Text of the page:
Blinken Travels To Middle East To Shore Up Gaza Cease-Fire
STEVE INSKEEP, HOST:
Here is one thing that Secretary of State Antony Blinken is definitely not doing in a visit to Jerusalem. It's hard to see a way that Antony Blinken or any diplomat could significantly change the broad situation in the Middle East. Israelis and Palestinians have fought several wars, and a two-state solution is nowhere near. What Blinken is doing is addressing more immediate problems. NPR's Jackie Northam is in Jerusalem. Hey there, Jackie.
JACKIE NORTHAM, BYLINE: Morning, Steve.
INSKEEP: What did Blinken say after meeting with Benjamin Netanyahu, the Israeli prime minister?
NORTHAM: Well, Blinken and Netanyahu said they both had good and extensive talks, which also included Iran. Netanyahu said he hoped the U.S. would not revive the nuclear agreement. But like you indicated, much of the conversation was about the recent battle between Israel and Hamas. Blinken reiterated what President Biden had said, that the U.S. believes Israel has a right to defend itself against attacks. But he also talked about the urgent need for humanitarian aid in Gaza and just finding a path forward to prevent another outbreak of fighting. And here's Blinken now.
(SOUNDBITE OF ARCHIVED RECORDING)
ANTONY BLINKEN: There's a lot of hard work ahead to restore hope, respect and some trust across communities. But we've seen the alternative, and I think that should cause all of us to redouble our efforts to preserve the peace and improve the lives of Israelis and Palestinians alike.
NORTHAM: Now, Steve, Netanyahu also talked about the need for peace, but he warned that if Hamas starts firing rockets again, Israel's response would be, quote, "very powerful."
INSKEEP: I feel the need to remind people of the basics when it comes to Palestinians. The Israeli war was against Hamas, which controls Gaza, but there are other Palestinians elsewhere and, of course, the Palestinian Authority, led by Palestinian President Mahmoud Abbas. Blinken is not going to meet with Hamas, but he's meeting with Abbas. What are Palestinians looking for there?
NORTHAM: You're right. I mean, he's heading out to Ramallah today to meet with President Abbas. And many Palestinians are looking for re-engagement with the U.S. You know, the Trump administration moved the U.S. embassy to Jerusalem. He made deep cuts in aid to Palestinians, among other things, so there's feeling of being cut off. I spoke with Ghassan Khatib. He's a political scientist at Birzeit University in the West Bank. And he told me that the Biden administration has talked about helping the Palestinians improve their living conditions and support their aspirations for an independent state. And here's what he had to say.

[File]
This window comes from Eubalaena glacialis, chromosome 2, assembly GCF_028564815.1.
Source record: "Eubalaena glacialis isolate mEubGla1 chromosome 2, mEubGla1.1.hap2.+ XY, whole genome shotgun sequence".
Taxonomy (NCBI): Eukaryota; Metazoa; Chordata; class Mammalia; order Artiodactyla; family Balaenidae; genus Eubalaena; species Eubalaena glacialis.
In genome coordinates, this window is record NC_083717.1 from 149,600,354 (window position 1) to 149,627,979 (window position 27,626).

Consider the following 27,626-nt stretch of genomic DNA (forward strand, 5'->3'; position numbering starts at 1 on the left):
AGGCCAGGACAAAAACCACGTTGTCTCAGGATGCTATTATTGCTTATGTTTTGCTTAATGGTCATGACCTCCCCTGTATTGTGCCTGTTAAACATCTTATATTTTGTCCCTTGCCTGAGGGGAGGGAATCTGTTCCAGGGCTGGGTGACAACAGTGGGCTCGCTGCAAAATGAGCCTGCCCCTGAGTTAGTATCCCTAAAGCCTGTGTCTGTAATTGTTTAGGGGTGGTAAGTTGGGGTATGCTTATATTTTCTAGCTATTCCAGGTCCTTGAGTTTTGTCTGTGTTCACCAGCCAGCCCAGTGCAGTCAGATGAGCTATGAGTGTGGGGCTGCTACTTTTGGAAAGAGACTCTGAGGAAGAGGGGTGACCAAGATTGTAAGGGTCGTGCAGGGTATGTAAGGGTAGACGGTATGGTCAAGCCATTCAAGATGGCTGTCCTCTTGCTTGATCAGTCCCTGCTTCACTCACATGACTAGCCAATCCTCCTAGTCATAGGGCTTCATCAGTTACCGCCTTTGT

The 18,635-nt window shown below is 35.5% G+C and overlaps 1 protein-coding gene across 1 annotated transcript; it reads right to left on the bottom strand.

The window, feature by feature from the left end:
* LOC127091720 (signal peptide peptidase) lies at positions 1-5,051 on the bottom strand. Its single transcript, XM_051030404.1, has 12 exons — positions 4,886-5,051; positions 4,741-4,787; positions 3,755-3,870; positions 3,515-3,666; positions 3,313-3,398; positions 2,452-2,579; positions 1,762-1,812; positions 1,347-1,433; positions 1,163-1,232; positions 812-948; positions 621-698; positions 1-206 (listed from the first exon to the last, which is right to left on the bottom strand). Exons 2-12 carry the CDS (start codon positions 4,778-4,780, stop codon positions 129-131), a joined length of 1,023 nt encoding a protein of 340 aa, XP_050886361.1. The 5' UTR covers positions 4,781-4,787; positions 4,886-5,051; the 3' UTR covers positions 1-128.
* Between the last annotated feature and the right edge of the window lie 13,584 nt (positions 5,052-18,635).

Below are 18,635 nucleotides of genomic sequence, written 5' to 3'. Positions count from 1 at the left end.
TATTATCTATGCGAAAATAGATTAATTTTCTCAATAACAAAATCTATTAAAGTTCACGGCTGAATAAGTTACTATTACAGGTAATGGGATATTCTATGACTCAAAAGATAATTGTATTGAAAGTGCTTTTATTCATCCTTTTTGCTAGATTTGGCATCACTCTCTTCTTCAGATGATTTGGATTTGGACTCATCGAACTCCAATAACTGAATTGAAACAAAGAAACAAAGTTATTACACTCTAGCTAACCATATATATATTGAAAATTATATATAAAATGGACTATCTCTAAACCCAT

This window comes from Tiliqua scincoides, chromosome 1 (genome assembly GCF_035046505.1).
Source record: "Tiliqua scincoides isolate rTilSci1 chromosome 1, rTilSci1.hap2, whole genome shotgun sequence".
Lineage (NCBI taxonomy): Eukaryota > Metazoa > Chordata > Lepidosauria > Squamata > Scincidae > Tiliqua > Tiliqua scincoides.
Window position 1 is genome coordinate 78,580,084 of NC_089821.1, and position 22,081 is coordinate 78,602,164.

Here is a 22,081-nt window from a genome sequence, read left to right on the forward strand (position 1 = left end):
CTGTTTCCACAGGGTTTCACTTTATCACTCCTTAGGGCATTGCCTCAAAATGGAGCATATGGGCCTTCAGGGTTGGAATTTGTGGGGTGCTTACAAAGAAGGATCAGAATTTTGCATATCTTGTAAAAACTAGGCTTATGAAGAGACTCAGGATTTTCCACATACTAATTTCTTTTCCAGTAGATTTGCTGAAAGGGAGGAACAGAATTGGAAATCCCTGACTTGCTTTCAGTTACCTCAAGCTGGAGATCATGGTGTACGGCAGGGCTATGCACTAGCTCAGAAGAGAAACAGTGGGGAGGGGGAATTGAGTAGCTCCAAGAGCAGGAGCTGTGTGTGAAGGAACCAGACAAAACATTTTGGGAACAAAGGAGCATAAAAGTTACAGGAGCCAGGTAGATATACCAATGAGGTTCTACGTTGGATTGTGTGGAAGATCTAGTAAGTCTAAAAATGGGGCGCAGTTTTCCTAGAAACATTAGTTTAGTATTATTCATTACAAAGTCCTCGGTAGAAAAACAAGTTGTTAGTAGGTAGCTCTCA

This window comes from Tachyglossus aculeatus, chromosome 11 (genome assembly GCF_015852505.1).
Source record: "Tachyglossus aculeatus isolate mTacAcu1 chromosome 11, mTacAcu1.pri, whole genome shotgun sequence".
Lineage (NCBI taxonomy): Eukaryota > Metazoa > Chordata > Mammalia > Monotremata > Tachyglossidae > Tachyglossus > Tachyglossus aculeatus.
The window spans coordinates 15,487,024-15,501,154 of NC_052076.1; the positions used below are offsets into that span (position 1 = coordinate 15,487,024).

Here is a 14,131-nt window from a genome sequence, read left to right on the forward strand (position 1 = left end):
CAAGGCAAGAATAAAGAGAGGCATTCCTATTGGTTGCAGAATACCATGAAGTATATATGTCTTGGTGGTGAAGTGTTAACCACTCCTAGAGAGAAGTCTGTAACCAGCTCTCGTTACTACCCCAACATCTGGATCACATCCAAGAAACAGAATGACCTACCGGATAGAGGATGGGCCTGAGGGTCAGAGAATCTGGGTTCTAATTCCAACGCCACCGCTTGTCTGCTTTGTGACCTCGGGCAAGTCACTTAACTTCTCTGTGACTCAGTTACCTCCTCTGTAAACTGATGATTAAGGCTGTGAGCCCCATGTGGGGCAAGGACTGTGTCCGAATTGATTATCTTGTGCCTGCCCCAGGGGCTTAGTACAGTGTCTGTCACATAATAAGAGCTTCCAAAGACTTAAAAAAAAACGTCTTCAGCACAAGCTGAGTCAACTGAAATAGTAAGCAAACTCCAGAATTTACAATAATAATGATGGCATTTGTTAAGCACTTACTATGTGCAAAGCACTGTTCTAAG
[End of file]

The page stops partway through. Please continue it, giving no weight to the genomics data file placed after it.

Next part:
GHASSAN KHATIB: But still, they don't have a strategy to the conflict. And we're not sure yet whether they are going to invest the needed political capital for a solution or at least for reviving a political process.
NORTHAM: So you can see, you know, there's some interest in the new language used by the Biden administration. But there's still a lot of skepticism among Palestinians about the follow through.
INSKEEP: What does this trip by Blinken do, if anything, for Benjamin Netanyahu?
NORTHAM: Well, Netanyahu had a very close relationship with former President Donald Trump, and it's different with President Biden, who increasingly put pressure on Netanyahu to call for a cease-fire during this recent conflict. And, you know, there are a lot of Israelis who think Netanyahu should have kept up the airstrikes on Gaza. Netanyahu is trying to stay in office after four deadlocked elections, and he's facing corruption charges as well. But this gives him a chance to show that he still has good ties with the U.S. and President Biden.
INSKEEP: Ultimately, what does the president and his administration want?
NORTHAM: Well, I mean, their goals are modest here. You know, they're trying to make sure the cease-fire holds. They're trying to help get reconstruction efforts underway in Gaza. But the peace talks, those are all going to take a backseat during this visit. You know, State Department officials say there's too much to do in such a short period of time and that it's going to be an intense couple days.
INSKEEP: NPR's Jackie Northam, thanks.
NORTHAM: Thanks so much, Steve.
NPR transcripts are created on a rush deadline by Verb8tm, Inc., an NPR contractor, and produced using a proprietary transcription process developed with NPR. This text may not be in its final form and may be updated or revised in the future. Accuracy and availability may vary. The authoritative record of NPR’s programming is the audio record.